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Thursday, Feb 20 2020  

TAMIL NEW YEAR


 
Significance:
Tamil New Year is a day of celebration for the Tamils. They rejoice with happiness. On the day of the occasion, they wake up early in the morning and pray to God and eat only vegetarian food. They also go to the temple and conduct 'poojas'.

Story relating to the festival:
The traditional new year celebrations in mid-April originated as a harvest thanks giving, the high-point of the annual production cycle. Interwoven closely with the first astrological phase of the sun, it is timed to coincide with the first partakings of the season's blessings, namely rice.

Astronomically, it is celebrated on the day on which the sun passes from Meena Rashiya (Pisces) to Mesha Rashiya (Aries), when Sihalese and Tamils bid farewell to the year passed an usher in a brand new one with prayers, meritorious deeds, traditional observations and seemingly unending celebrations.

Swami's message on Tamil New Year:
"New Year does not bring new principles of truth and righteousness. They are changeless and eternal. When they are practised, the whole world will be taken care of. Hence, we have to always keep in mind these two principles. For man, truth and righteousness are his two eyes. In fact, they are his very life principles. He may undertake any activity, he may do any job or business, but he should make truth and righteousness as the undercurrent of all his endeavours."
-Sai Baba, Tamil New Year Discourse 2003

How is the Festival celebrated in India:
The month of Chitthirai has arrived and with it the Tamil New Year's Day; April 14th - an occasion for celebration for Tamilians all over the world. Greetings of "Puthandu Vazthukal", (Happy New Year), are exchanged with fervour on this day, which is supposedly the day when Lord Brahma (The Creator of the world, according to Hindu mythology) started creation.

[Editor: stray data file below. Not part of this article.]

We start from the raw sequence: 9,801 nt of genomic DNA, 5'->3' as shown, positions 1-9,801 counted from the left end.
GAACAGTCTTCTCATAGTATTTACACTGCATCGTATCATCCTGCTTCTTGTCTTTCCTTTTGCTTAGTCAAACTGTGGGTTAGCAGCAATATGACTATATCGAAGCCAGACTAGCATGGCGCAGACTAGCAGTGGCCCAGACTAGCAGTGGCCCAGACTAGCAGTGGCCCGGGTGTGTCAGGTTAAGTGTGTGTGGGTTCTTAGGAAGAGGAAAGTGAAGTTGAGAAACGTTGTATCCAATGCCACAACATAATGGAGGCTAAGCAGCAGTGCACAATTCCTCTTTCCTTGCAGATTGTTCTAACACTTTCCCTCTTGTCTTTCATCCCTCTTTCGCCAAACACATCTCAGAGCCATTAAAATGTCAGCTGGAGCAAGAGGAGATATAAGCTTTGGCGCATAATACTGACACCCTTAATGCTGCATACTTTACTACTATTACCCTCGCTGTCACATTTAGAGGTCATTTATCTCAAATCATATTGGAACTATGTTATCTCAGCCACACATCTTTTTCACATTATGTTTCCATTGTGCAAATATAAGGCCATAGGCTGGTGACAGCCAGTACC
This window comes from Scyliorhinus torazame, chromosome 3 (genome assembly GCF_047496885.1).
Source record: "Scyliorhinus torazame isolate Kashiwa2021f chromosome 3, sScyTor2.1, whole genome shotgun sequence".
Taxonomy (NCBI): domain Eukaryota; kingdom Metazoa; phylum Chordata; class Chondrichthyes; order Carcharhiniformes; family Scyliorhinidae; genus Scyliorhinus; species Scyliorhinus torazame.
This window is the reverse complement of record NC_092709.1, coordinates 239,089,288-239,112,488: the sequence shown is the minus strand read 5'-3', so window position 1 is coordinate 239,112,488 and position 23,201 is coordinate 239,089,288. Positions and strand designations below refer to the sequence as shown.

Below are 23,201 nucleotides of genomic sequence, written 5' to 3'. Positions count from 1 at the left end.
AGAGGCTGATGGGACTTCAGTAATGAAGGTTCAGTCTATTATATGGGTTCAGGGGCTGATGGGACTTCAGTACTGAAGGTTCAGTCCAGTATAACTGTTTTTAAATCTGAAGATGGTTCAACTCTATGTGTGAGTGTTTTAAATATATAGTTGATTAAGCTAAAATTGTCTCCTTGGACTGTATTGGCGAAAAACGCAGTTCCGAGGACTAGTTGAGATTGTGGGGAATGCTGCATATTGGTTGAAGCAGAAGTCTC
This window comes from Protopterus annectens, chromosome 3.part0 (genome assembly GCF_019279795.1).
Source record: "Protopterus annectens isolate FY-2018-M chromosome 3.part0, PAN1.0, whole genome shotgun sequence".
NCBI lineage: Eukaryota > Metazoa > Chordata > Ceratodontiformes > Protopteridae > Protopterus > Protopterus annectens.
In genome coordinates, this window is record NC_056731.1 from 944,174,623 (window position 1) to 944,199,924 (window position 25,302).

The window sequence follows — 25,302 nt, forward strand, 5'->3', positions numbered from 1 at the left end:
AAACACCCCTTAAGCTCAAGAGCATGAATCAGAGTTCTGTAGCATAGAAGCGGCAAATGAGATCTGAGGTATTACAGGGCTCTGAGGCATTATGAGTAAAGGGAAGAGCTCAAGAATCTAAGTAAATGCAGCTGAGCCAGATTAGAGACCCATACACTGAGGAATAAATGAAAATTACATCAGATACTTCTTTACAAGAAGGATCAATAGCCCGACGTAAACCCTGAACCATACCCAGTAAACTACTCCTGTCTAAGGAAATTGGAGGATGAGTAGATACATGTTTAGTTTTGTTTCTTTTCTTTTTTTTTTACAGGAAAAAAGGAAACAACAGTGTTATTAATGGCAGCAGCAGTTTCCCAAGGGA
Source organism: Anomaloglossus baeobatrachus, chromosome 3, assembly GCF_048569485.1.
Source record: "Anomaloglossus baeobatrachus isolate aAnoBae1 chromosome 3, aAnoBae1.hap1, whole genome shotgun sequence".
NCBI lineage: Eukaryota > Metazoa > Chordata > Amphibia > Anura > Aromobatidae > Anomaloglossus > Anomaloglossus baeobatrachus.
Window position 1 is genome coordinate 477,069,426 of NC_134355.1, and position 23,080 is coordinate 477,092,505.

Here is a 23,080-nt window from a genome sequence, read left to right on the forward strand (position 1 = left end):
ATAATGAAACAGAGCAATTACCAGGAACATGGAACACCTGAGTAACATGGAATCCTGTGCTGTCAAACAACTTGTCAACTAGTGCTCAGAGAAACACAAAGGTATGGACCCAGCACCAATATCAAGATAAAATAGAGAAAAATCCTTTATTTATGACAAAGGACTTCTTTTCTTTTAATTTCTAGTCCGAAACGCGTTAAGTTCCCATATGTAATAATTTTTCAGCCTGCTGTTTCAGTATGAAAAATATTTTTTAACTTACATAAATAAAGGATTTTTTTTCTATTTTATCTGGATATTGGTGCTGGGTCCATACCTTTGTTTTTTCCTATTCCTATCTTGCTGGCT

The day starts with viewing the 'kanni' (the auspicious sight) at dawn, in the expectation that beginning the New Year by looking at auspicious or favourable things will bring good fortune throughout the year. The auspicious things include, betel leaves, nuts, fruits and vegetables, flowers, raw rice and coconuts. This is followed by the ritual bath and a visit to the temple to pray for a prosperous and happy New Year. After which, the Panchangam (almanac) is read.

The ladies adorn the entrances of their houses with 'Kolam' (design made with rice flour) and deck the doorway with mango leaves. A grand Car Festival is held at Tiruvadamarudur near Kumbakonam every year on April 14th. Also during the month of Chitthirai the marriage of Goddess Meenakshi to Lord Sundareswarar is celebrated as 'Chitthirai festival'.

The highlight of the festival is the 'Maanga Pachadi' (a dish made of raw mangoes, jaggery and neem flowers), which is at the same time sweet, sour and bitter. This signifies all the different aspects of our life.

This is very similar to what Swami also says,' Pleasure is an interval between two pains'. He is referring to the fact that life has its ups and downs and we must accept both as and when they come.

'Life is a Game, Play It'
'Life is a Challenge, Meet It'
- Swami

How is the festival celebrated with Swami:
Tamilians and Keralites enjoy their celebration of their New Year in the Divine Presence either at Brindavan or Kodaikanal. The function usually falls on the 14th or 15th of April. Bhagawan always reminds His Devotees, that, more than the belief that the New Year brings prosperity or otherwise, it is their own actions that lead to their consequences and hence they should engage in pure thoughts, words and actions which would lead to prosperity and happiness. He also explains the inner significance of the name of the Tamil/Malayalam New Year.

Jai Sai Ram

Bro Vijayrajah
SSEHV Group 4


 

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